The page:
County could invest more in energy efficiency
Thank you for the Jan. 20 PI story on Garfield Clean Energy. The town of Carbondale prides itself on being a member of this important collaborative countywide effort. There are several additional points I think are worth noting:
The article mentioned that Garfield County feels that it is putting in the majority of the funding for GCE. However, the article did not mention that the town of Carbondale and city of Glenwood Springs put in supplementary amounts for energy efficiency, which brings their cumulative total energy efficiency funding to higher levels than the county.
The town of Carbondale’s 2015 budget includes over $175,000 for energy efficiency/clean energy programs that work in tandem with GCE. This funding supplements GCE funding and allows for rebates and programs within the town of Carbondale. The city of Glenwood Springs municipal utility also provides extra funding to provide rebates within the city, which brings its total to more than the county’s share. We believe in setting an example and being the change we want to see.
Carbondale has also adopted a policy of dedicating at minimum 20 percent of the money the town receives from mineral severance and mineral lease funding to reaching adopted energy targets — a copy of this policy can be viewed on the town of Carbondale website. It is our hope that other towns, counties and maybe even the state would join Carbondale in dedicating a set percentage of mineral severance and mineral lease funding to energy efficiencies, renewables and reaching energy targets.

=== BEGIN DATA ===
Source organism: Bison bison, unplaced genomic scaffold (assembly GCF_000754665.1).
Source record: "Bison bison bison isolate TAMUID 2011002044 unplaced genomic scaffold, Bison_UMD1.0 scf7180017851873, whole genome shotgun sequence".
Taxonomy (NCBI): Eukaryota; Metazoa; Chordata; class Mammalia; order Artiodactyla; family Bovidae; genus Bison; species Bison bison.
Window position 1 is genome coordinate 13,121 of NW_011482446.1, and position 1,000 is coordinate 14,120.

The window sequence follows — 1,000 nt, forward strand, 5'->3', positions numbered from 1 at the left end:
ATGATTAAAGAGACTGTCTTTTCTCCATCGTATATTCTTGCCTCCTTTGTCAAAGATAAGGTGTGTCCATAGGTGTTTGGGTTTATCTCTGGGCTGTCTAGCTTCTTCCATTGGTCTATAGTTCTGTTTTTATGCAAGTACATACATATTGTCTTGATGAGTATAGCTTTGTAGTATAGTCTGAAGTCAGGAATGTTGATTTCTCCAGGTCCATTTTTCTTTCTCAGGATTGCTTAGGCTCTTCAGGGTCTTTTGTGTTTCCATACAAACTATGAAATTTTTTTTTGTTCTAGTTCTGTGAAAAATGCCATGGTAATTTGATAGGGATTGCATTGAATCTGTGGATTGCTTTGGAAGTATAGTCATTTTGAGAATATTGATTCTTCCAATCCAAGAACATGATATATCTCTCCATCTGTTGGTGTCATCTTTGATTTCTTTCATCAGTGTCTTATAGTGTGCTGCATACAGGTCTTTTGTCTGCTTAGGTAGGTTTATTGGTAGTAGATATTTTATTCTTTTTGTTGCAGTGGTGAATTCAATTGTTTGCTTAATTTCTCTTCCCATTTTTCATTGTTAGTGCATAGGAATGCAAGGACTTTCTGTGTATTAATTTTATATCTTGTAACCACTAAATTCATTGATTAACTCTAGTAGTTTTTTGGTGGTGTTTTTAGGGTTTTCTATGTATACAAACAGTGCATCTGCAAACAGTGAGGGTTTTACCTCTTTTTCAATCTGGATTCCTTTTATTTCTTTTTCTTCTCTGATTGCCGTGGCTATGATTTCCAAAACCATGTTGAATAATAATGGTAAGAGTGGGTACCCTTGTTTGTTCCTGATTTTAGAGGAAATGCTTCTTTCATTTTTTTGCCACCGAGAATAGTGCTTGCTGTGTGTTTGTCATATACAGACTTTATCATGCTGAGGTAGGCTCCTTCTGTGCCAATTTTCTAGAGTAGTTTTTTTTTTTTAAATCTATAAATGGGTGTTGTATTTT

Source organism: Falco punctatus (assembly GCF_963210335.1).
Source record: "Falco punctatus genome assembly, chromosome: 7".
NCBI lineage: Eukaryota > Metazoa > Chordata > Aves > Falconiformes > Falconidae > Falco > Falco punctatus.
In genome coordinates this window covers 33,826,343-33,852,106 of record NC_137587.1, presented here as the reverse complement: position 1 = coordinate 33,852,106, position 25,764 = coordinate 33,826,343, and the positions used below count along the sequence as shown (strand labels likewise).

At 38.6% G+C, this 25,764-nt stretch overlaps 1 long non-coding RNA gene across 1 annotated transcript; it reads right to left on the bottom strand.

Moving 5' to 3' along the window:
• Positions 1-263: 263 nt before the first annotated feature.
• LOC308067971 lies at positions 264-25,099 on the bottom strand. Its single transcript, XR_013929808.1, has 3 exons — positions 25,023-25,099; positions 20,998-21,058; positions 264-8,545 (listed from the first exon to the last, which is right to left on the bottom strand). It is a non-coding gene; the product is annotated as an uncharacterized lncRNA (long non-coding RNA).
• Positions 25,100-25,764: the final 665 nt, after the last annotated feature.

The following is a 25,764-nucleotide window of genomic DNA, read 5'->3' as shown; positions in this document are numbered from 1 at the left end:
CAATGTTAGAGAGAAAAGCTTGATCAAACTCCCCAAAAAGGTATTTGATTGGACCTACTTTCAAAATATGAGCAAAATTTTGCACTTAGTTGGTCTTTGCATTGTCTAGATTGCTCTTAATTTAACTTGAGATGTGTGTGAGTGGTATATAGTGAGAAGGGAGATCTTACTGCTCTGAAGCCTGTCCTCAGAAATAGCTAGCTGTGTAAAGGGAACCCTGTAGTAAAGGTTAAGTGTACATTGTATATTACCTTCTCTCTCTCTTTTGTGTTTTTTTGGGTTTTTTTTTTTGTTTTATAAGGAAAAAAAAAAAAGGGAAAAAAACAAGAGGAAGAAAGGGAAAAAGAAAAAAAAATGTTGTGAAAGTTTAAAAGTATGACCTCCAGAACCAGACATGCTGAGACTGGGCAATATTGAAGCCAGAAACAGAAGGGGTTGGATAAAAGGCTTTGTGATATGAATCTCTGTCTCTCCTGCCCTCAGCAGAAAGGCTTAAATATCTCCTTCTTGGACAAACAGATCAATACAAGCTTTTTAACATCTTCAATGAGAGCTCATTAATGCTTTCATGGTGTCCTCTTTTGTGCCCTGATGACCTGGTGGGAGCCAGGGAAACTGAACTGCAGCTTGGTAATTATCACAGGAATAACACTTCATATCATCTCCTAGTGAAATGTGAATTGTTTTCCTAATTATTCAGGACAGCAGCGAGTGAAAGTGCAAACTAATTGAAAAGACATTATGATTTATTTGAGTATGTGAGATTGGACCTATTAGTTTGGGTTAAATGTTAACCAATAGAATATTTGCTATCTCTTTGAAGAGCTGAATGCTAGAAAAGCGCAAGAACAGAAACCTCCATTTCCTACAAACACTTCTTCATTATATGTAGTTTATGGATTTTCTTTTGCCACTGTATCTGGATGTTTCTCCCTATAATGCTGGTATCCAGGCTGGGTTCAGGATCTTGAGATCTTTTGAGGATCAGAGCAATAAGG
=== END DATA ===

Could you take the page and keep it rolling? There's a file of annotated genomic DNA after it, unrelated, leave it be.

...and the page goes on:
In theory, this money should be mitigating and/or planning for the time in the future when we do not have ready access to fossil fuels. Don’t get me wrong, either: Natural gas production is a very important part of our local, state and national economies, but it should also be viewed for what it is, a bridge to a future when fossil fuels, if available, will be too expensive to access.
In addition, funding for energy efficiency incentives is made available from the REMP program in Pitkin/Aspen, and Garfield County residents can tap this money if they live in Carbondale and Glenwood Springs. This funding is not available west of Glenwood Springs.
Eagle County has an entire department devoted to sustainability; energy efficiency is a county priority. The Eagle County 2015 budget includes over $300,000 for energy efficiency alone. Garfield County has the financial ability to be investing more in this important effort, and in doing so, would help families and businesses countywide while helping build an economy that will be robust and sustainable when the gas is gone. I would urge Garfield County to match Carbondale’s dedication percentage of mineral severance funds.
After all, energy efficiency and clean energy programs have shown themselves to be an important part of economic development as well as a way of protecting the quality of life in our county. Clean air, clean water and a sustainable economy should only be a few of the legacies we leave our grandchildren. Or, as Ralph Waldo Emerson put it, “We do not inherit the Earth from our ancestors; we borrow it from our children.”
Frosty Merriott is a Carbondale town trustee.
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